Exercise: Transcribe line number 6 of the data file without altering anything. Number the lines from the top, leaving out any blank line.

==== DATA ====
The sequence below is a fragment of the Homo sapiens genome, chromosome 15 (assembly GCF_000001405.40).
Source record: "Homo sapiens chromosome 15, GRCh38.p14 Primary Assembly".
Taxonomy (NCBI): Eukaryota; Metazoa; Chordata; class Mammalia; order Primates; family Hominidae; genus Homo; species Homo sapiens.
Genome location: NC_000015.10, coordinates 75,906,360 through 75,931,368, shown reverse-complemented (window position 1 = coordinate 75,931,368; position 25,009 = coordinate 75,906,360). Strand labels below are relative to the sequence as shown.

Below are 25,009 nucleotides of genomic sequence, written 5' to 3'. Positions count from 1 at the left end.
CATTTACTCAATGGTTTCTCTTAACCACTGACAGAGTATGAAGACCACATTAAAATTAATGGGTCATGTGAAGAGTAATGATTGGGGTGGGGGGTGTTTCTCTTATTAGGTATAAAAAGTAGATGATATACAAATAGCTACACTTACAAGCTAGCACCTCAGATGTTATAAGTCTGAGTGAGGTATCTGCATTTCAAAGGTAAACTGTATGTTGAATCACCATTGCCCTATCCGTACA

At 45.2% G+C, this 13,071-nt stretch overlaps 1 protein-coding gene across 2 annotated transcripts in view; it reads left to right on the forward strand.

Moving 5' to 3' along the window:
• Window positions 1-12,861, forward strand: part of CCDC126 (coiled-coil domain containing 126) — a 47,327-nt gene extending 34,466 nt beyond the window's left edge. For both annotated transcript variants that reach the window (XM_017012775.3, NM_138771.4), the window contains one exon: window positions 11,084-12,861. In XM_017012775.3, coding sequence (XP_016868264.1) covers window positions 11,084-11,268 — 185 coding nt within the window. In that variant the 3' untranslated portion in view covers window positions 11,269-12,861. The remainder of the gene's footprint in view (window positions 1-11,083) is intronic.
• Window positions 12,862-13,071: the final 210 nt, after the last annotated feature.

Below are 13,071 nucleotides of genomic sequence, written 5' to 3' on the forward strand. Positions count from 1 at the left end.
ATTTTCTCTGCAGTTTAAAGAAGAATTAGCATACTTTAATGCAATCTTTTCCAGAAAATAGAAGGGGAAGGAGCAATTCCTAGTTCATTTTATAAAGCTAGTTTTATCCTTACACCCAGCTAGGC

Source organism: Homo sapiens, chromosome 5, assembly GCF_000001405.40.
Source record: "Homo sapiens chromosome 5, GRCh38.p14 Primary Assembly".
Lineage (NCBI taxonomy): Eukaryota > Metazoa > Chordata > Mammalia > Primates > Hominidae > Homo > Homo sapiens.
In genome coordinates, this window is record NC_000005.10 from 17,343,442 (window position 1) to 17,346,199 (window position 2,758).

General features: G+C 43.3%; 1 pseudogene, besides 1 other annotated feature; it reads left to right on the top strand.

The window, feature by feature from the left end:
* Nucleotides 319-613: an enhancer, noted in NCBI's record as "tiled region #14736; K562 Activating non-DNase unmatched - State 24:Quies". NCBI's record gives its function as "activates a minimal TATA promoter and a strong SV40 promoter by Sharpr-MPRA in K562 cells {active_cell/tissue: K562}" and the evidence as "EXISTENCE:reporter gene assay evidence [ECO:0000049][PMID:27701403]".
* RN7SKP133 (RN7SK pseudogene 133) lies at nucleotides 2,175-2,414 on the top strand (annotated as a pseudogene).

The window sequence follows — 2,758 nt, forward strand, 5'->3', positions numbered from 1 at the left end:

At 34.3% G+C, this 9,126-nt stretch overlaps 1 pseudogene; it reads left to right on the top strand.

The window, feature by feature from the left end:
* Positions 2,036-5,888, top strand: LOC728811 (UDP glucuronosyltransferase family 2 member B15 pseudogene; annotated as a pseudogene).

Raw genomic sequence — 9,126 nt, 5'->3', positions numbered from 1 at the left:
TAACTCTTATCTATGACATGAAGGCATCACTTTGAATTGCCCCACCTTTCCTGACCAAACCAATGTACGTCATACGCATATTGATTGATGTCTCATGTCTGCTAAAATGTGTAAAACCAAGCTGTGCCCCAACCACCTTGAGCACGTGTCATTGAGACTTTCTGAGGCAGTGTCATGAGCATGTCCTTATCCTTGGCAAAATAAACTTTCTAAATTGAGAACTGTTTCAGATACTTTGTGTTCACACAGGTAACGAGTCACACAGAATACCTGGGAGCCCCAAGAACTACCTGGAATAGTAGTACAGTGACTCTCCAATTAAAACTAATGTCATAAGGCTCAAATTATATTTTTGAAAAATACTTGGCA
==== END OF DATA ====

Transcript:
CATTTACTCAATGGTTTCTCTTAACCACTGACAGAGTATGAAGACCACATTAAAATTAATGGGTCATGTGAAGAGTAATGATTGGGGTGGGGGGTGTTTCTCTTATTAGGTATAAAAAGTAGATGATATACAAATAGCTACACTTACAAGCTAGCACCTCAGATGTTATAAGTCTGAGTGAGGTATCTGCATTTCAAAGGTAAACTGTATGTTGAATCACCATTGCCCTATCCGTACA